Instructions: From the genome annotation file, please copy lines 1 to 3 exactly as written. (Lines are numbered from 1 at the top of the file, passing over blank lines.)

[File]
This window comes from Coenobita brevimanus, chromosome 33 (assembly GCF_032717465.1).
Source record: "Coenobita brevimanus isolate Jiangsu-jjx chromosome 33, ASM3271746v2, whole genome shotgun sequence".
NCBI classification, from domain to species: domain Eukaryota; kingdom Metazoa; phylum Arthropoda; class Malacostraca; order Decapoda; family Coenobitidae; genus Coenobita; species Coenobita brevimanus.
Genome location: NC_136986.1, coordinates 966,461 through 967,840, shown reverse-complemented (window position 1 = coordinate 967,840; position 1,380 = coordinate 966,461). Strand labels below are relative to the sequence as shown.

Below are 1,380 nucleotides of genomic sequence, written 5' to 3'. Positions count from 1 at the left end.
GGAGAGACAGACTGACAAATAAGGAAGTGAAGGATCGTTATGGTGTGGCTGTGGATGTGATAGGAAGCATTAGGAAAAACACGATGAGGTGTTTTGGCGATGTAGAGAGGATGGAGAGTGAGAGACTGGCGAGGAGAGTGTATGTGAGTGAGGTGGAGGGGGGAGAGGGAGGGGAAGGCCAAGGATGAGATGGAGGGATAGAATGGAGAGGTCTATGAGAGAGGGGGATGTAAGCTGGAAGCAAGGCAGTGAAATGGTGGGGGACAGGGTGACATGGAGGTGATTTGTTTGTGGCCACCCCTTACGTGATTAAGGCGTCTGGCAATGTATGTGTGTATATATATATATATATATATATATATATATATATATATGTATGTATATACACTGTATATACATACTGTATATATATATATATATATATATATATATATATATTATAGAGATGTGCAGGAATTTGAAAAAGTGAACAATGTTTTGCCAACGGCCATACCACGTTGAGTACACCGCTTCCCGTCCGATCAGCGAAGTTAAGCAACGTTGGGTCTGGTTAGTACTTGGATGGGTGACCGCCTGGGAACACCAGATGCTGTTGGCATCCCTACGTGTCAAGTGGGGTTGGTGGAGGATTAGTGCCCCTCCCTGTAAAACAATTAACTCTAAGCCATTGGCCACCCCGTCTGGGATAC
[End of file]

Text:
This window comes from Coenobita brevimanus, chromosome 33 (assembly GCF_032717465.1).
Source record: "Coenobita brevimanus isolate Jiangsu-jjx chromosome 33, ASM3271746v2, whole genome shotgun sequence".
NCBI classification, from domain to species: domain Eukaryota; kingdom Metazoa; phylum Arthropoda; class Malacostraca; order Decapoda; family Coenobitidae; genus Coenobita; species Coenobita brevimanus.